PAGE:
WICHITA, Kan. (KSNW) – Wichita’s Keeper of the Plains statue turned 47 years old today. It was unveiled back on May 18, 1974.
At 44-feet tall, the statue was sculpted by Blackbear Bosin, who named it. The sculpture took 12 welders known as the “Dirty Dozen” three months to cut and weld the Corten weathering steel.
The Keeper of the Plains stands at the confluence of the Big and Little Arkansas rivers with hands raised in supplication to the Great Spirit behind the Mid-America All-Indian Center.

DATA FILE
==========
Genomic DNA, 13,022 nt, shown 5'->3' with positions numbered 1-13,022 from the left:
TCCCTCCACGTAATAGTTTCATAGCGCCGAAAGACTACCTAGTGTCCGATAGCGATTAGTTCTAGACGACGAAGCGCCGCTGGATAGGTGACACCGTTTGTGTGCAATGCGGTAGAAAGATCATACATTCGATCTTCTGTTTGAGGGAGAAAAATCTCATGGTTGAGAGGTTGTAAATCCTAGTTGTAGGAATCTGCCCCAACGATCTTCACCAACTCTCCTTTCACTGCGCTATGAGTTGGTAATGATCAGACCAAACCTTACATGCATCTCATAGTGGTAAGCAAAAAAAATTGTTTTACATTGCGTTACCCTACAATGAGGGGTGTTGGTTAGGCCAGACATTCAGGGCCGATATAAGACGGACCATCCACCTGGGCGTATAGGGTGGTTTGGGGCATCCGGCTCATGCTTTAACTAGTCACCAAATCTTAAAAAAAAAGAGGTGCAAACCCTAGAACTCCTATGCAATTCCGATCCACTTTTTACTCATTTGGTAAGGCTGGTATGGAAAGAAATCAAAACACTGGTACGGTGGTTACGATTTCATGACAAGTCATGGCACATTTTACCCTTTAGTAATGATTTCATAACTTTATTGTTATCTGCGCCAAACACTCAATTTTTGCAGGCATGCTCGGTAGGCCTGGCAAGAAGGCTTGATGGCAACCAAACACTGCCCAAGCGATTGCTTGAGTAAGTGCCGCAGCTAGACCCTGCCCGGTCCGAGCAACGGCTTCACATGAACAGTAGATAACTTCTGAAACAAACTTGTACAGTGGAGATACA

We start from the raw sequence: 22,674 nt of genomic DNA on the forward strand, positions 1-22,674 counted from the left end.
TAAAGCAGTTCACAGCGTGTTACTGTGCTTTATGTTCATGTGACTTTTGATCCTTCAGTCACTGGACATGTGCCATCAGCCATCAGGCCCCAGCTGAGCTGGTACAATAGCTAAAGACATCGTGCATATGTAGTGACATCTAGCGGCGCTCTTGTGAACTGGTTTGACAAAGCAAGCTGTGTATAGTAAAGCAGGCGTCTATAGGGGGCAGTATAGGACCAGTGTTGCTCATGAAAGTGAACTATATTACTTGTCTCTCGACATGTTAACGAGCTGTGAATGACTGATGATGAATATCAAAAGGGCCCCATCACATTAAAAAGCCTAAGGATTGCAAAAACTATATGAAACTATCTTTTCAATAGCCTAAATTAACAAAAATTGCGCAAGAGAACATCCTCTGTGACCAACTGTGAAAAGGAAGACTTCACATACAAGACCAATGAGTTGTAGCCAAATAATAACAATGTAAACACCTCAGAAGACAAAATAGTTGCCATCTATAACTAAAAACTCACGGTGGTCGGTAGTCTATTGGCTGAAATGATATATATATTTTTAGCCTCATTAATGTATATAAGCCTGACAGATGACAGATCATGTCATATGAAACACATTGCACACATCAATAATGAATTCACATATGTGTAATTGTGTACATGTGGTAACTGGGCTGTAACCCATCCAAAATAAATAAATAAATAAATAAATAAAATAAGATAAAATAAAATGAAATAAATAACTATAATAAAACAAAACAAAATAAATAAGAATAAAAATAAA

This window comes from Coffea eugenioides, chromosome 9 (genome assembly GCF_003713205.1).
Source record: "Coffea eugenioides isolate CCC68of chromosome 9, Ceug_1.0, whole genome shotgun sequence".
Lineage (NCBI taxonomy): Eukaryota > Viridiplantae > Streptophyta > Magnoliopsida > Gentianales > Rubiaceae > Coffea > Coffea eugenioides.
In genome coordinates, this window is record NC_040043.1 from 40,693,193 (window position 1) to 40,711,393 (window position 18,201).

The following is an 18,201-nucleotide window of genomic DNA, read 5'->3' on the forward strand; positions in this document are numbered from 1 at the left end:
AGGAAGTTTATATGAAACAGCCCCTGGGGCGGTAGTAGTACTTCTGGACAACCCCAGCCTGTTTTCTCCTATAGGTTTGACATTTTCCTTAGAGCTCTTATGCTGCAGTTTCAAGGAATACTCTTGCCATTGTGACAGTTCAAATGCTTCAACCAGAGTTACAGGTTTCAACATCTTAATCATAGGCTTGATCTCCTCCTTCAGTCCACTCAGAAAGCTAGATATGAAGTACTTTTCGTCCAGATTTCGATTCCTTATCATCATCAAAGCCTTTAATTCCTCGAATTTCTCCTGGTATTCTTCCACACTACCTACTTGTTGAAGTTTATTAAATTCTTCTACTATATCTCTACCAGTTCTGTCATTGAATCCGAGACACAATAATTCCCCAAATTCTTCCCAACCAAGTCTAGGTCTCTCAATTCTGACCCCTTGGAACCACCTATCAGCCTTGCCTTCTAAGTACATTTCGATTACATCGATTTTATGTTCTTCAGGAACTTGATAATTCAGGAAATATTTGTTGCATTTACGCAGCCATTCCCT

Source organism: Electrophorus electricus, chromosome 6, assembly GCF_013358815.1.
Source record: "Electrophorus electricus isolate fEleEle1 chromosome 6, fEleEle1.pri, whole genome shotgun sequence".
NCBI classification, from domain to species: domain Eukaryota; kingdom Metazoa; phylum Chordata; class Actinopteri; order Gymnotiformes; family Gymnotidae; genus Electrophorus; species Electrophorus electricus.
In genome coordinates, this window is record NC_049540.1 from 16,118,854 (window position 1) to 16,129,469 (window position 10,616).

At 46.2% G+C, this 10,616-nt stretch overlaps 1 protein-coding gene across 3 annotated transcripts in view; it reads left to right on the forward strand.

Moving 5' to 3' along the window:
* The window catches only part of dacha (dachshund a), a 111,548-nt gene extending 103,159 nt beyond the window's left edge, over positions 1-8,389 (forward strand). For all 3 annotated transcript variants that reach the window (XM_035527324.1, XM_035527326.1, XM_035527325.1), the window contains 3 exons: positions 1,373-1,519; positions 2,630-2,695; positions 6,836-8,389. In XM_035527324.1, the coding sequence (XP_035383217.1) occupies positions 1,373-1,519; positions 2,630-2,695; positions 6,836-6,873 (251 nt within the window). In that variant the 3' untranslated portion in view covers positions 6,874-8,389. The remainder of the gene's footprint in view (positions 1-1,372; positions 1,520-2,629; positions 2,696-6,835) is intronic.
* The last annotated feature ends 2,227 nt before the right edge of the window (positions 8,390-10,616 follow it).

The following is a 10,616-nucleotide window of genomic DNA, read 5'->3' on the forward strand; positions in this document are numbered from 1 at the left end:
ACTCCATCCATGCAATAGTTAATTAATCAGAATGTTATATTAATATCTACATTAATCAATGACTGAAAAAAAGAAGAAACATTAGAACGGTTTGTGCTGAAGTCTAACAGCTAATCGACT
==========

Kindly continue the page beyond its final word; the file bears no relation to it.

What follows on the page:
Since the sculpture’s installation in 1974 to commemorate the United States Bicentennial, it has become a symbol for the city of Wichita and a tribute to the Native American tribes who continue to gather at the sacred site.
Years later, the Keeper of the Plains received a facelift. It now stands atop a 30-foot promontory and is surrounded by the Ring of Fire fire pots and an outdoor exhibit, describing the way of life of Plains Indians and accented by two bow-and-arrow-like footbridges over the water.